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Subject: RE: Folklore: Colloquial and Idiomatic Phrases
From: Allan C.
Date: 18 Jun 12 - 06:07 AM

Geoff the Duck asked some good questions:

Do we need some form of attribution - whose local idiom?
Which Country?

Yes, that would be useful.


What the user actually intends by to comment?
Yes. For instance: In the southern USA an old expression is, "barking up the wrong tree". I think this refers to 'coon hunting and a dog that isn't indicating the tree where the raccoon is actually hiding. But in common usage it can be used to describe an erroneous or useless action by someone.

Are we looking for things such as
"About as much use as a chocolate teapot."?

Yes. But please don't limit yourself to insults such as have already been covered in other threads.

Thanks!


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Subject: RE: Folklore: Colloquial and Idiomatic Phrases
From: GUEST,Ebor_Fiddler
Date: 18 Jun 12 - 07:05 AM

She had a face like the back end of a cow in action. (Insult?)


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Subject: RE: Folklore: Colloquial and Idiomatic Phrases
From: Jim McLean
Date: 18 Jun 12 - 08:15 AM

A face like bursled totty (west of Scotland pronunciation of potatoe or tattle).
When potatoes are mashed and then put in front of the fire to brown or "bursle', the resultant effect is not very complimentary to one's visage.


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Subject: RE: Folklore: Colloquial and Idiomatic Phrases
From: clueless don
Date: 18 Jun 12 - 08:38 AM

Gutcher, on 16 Jun 12 - 10:00 AM, wrote

"The fat soo"s erse is aye weel creashed" rude but true---in English ---"to he who has shall be given" or words to that effect.

I heard this as "Them as has, gits".

Regarding stealing lead from church roofs, I remember a Peter Sellers movie where that figured into the plot. Can't remember the title offhand. Possibly "Heavens Above!"?

Don


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Subject: RE: Folklore: Colloquial and Idiomatic Phrases
From: Gutcher
Date: 18 Jun 12 - 10:41 AM

"As gleg as a Kilmaurs whittle"---in English---"as sharp as a knife"
Kilmaurs having been famous for its cutlery long before Sheffield.


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Subject: RE: Folklore: Colloquial and Idiomatic Phrases
From: Rob Naylor
Date: 18 Jun 12 - 11:32 AM

"Barking up the wrong tree" certainly isn't peculiar to the southern USA. It's been in common use in the UK for a very long time.

One from my Yorkshire youth is: " 'Ee were framin' 'issen like a berserk mole".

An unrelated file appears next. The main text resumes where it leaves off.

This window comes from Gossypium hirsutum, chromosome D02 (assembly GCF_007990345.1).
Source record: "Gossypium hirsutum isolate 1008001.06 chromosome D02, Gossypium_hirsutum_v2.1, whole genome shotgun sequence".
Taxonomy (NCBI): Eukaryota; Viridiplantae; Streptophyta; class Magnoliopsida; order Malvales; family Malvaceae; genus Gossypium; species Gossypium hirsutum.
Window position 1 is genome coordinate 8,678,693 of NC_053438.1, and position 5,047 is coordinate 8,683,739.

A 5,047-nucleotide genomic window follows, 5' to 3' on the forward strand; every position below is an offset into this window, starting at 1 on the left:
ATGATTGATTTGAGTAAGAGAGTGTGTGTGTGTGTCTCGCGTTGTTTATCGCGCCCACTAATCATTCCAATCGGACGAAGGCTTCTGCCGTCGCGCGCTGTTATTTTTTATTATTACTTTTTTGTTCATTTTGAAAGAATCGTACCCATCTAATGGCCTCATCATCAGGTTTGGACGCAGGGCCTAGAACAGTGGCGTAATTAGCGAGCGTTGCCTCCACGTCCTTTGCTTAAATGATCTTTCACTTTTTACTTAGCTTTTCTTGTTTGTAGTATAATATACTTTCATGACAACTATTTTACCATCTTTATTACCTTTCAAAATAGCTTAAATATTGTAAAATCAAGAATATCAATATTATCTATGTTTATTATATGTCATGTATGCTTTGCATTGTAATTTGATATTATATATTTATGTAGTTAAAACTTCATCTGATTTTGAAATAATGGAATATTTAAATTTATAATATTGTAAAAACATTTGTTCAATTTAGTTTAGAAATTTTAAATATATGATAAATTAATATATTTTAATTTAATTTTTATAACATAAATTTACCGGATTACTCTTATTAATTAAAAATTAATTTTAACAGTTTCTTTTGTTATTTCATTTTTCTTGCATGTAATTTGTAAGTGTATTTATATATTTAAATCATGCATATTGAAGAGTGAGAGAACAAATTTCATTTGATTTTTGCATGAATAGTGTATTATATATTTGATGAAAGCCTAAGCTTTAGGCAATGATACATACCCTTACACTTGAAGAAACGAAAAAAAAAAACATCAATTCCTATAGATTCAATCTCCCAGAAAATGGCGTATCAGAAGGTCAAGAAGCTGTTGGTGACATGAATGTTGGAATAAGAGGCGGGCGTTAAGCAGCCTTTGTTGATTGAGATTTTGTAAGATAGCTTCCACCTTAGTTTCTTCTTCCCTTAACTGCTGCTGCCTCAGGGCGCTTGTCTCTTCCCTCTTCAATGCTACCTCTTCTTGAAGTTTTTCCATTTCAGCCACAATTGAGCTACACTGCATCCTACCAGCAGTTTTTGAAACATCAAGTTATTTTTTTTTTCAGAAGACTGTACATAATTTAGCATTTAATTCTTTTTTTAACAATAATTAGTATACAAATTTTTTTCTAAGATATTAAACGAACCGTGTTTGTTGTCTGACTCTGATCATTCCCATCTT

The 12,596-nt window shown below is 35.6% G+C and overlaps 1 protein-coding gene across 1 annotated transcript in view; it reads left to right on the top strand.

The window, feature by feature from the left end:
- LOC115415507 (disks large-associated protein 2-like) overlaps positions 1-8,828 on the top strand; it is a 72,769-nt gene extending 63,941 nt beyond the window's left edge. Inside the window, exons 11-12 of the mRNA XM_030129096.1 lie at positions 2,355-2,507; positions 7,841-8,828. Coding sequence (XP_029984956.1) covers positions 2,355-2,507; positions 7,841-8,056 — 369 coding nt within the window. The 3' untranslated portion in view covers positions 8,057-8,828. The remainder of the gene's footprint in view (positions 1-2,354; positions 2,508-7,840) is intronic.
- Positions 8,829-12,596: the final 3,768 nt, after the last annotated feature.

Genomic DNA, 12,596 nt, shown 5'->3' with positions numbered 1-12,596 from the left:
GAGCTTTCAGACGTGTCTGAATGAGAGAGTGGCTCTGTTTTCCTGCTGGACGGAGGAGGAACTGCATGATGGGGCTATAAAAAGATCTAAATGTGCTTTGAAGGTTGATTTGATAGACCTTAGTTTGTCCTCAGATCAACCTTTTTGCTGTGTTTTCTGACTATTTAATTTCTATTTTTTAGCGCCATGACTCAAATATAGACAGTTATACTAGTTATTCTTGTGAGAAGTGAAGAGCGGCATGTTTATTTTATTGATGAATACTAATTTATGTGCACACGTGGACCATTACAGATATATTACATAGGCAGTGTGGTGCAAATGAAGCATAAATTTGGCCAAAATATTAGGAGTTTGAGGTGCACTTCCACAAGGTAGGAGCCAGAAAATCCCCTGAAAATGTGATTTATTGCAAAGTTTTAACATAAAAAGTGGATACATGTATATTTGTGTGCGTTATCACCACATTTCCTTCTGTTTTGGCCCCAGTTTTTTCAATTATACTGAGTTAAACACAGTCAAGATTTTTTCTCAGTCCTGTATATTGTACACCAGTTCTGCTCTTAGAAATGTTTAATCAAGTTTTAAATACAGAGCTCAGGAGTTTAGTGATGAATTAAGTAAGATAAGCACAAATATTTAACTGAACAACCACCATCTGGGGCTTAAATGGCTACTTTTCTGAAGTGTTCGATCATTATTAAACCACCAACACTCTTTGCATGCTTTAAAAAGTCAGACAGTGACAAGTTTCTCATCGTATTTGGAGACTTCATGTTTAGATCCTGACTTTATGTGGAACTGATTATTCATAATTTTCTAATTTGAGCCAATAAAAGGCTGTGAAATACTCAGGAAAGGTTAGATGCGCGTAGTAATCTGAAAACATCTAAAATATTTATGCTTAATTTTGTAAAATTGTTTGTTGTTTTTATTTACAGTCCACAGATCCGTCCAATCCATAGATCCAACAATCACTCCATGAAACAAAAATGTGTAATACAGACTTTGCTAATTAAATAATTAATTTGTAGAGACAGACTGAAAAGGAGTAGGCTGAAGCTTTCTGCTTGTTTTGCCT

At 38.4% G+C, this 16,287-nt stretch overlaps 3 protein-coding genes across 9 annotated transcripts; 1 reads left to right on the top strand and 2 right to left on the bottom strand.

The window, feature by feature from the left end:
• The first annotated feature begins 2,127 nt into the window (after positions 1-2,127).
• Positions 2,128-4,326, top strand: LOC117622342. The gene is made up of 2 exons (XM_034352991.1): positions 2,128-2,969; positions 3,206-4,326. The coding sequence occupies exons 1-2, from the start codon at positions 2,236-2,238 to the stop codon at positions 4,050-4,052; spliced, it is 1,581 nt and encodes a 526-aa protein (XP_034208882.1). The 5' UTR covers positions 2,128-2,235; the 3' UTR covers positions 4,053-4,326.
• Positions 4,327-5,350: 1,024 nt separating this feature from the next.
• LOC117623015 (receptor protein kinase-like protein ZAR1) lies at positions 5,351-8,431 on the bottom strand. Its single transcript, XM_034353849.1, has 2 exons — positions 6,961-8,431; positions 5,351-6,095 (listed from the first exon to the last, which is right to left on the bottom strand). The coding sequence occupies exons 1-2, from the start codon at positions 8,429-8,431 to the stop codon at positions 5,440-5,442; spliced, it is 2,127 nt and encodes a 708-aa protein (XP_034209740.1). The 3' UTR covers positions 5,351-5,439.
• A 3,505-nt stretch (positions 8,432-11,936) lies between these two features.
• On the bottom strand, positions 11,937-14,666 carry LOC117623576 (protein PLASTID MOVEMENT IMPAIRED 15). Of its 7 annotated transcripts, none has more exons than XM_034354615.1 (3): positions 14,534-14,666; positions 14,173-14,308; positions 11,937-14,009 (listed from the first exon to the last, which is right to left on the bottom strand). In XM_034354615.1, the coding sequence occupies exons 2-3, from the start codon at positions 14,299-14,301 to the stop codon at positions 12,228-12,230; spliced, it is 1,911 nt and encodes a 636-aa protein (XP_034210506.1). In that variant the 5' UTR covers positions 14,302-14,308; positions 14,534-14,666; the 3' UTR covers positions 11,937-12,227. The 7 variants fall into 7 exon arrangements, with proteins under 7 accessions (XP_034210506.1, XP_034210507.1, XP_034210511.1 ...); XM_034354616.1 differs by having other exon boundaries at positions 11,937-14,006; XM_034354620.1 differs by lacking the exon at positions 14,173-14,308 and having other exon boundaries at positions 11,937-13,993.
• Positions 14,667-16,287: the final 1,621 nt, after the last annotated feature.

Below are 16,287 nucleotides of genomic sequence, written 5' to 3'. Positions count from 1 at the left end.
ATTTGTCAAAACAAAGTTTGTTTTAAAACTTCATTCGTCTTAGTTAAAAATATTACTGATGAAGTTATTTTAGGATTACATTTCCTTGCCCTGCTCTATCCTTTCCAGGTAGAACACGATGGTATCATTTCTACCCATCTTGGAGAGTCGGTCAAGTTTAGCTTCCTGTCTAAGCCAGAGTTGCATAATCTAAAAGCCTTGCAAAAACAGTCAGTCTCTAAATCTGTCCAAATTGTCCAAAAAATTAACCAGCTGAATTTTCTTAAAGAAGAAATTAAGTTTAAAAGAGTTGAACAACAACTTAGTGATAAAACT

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Subject: RE: Folklore: Colloquial and Idiomatic Phrases
From: Bill D
Date: 18 Jun 12 - 12:03 PM

" to describe someone somewhat less than beautiful?"

Looks like they'd been french-kissed by a Mack truck...


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Subject: RE: Folklore: Colloquial and Idiomatic Phrases
From: Q (Frank Staplin)
Date: 18 Jun 12 - 03:15 PM

Expressions in the U.S. are difficult to localize since they spread quickly, i. e. the one already given, 'barking up the wrong tree' I have heard from Texas to Canada to Hawai'i. Of course it has been around a long time.
A few that seem not to have spread very far-

I'm fixin' to go to town (seems centered in Texas)
If he was dying of thirst I wouldn't give him the dew off my dong (Texas).
It don't make no nevermind. Texas, Oklahoma.
Said of a man with a bearded face, hippie era- To determine his sex, you would have to turn him up and blow on the fluff. Texas.
Too much sugar for a dime. Georgia.
You have to hire it up. Said of a food that needs seasoning. Georgia.


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Subject: RE: Folklore: Colloquial and Idiomatic Phrases
From: Carole Bannister
Date: 18 Jun 12 - 04:12 PM

A couple of my favourates, as spoken by an old farmer aquaintance are
"He went down like a shot steer" "wider than a whale's yawn" "Gone like a long dog" just wish I could remember more of them.


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Subject: RE: Folklore: Colloquial and Idiomatic Phrases
From: Darowyn
Date: 19 Jun 12 - 03:00 AM

Rod Naylor's use of the Yorkshire "Framing" which means tackling a task in hand, reminds me of another saying,
         "Tha's framin' like a man made o' band!"
Translated that's "You are doing that like someone made of string!"- I.E. You're hopeless!
Cheers
Dave


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Subject: RE: Folklore: Colloquial and Idiomatic Phrases
From: doc.tom
Date: 19 Jun 12 - 05:11 AM

About as much use as:
An ashtray on a motor bike
A chocolate mantlepiece
A lock on a 24-hour shop
A crash helmet on a kamikaze pilot
A donkey's fart in a bottle